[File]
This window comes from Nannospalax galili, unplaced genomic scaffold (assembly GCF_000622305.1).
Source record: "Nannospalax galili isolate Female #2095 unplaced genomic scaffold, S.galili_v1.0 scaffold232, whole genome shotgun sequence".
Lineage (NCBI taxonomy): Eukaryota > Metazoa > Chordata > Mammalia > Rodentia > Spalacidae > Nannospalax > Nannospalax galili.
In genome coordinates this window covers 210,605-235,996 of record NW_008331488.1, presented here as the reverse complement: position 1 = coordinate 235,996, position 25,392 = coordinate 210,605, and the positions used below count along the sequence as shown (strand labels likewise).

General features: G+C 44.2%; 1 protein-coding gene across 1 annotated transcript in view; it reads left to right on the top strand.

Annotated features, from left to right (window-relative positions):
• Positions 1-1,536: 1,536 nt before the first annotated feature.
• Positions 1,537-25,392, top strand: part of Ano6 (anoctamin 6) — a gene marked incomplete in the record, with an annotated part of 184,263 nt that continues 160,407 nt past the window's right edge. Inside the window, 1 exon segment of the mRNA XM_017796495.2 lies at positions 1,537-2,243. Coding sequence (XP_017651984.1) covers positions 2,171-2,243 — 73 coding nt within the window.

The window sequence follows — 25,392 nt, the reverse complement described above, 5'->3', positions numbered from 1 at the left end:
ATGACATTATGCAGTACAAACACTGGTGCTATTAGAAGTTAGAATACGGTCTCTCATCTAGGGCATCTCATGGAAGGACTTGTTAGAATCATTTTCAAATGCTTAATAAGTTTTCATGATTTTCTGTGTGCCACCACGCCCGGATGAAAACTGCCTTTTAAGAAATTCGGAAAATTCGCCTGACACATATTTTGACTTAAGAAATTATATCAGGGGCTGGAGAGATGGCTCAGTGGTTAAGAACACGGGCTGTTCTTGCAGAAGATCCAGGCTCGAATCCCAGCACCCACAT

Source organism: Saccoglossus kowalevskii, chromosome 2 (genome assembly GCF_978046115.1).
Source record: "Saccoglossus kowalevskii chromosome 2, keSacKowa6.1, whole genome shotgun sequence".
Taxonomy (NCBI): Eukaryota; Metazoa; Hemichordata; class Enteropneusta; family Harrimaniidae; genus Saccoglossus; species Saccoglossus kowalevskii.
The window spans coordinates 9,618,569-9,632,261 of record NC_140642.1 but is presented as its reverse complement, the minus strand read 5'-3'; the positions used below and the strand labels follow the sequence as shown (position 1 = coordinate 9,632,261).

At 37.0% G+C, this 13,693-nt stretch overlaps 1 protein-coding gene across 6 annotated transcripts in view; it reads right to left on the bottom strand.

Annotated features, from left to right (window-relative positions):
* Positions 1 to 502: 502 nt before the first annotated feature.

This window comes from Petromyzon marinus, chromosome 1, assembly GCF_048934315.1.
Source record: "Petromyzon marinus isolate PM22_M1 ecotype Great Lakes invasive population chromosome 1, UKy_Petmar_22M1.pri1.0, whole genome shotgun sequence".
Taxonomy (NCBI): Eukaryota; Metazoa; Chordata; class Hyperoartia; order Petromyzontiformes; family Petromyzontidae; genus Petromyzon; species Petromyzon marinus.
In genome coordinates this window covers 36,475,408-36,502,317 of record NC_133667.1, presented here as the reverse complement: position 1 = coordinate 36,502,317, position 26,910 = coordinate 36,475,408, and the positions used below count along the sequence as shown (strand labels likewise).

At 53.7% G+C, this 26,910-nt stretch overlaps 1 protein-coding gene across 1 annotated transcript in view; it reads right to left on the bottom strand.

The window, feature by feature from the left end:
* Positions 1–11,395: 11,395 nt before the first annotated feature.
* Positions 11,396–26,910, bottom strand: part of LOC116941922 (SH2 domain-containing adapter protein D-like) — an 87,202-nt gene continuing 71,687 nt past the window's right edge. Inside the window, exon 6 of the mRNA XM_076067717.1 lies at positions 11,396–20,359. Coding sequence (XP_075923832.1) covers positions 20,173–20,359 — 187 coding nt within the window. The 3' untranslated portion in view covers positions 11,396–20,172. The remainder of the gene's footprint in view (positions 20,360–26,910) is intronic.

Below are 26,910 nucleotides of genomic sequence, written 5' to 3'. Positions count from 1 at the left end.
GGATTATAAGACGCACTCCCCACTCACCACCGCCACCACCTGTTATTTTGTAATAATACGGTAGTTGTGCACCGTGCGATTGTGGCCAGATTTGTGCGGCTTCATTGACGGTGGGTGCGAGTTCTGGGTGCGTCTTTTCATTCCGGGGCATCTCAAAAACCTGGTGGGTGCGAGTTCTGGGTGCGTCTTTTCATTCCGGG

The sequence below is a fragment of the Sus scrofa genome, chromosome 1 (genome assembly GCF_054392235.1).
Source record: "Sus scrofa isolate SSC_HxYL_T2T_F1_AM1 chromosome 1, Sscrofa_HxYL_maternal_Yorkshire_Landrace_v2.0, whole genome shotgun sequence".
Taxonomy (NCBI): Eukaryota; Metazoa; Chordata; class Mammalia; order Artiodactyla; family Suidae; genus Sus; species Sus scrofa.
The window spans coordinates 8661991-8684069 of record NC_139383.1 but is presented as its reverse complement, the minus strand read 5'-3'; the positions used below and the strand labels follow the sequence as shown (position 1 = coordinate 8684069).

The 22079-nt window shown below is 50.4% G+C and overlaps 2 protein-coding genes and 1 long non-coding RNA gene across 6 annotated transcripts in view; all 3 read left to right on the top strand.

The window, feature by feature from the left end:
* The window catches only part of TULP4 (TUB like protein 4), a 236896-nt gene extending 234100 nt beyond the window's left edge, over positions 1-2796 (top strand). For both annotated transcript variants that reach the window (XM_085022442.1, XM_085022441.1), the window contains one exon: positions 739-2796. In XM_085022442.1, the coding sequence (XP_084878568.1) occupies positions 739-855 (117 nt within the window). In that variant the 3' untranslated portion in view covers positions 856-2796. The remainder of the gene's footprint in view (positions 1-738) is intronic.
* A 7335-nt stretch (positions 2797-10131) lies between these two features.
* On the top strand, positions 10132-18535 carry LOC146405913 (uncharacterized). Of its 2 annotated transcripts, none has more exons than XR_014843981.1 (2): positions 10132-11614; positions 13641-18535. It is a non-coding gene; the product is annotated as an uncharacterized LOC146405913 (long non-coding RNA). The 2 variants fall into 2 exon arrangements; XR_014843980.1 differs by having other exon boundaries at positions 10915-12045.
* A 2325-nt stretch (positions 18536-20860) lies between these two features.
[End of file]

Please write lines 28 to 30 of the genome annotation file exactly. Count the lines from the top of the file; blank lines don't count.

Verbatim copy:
The sequence below is a fragment of the Sus scrofa genome, chromosome 1 (genome assembly GCF_054392235.1).
Source record: "Sus scrofa isolate SSC_HxYL_T2T_F1_AM1 chromosome 1, Sscrofa_HxYL_maternal_Yorkshire_Landrace_v2.0, whole genome shotgun sequence".
Taxonomy (NCBI): Eukaryota; Metazoa; Chordata; class Mammalia; order Artiodactyla; family Suidae; genus Sus; species Sus scrofa.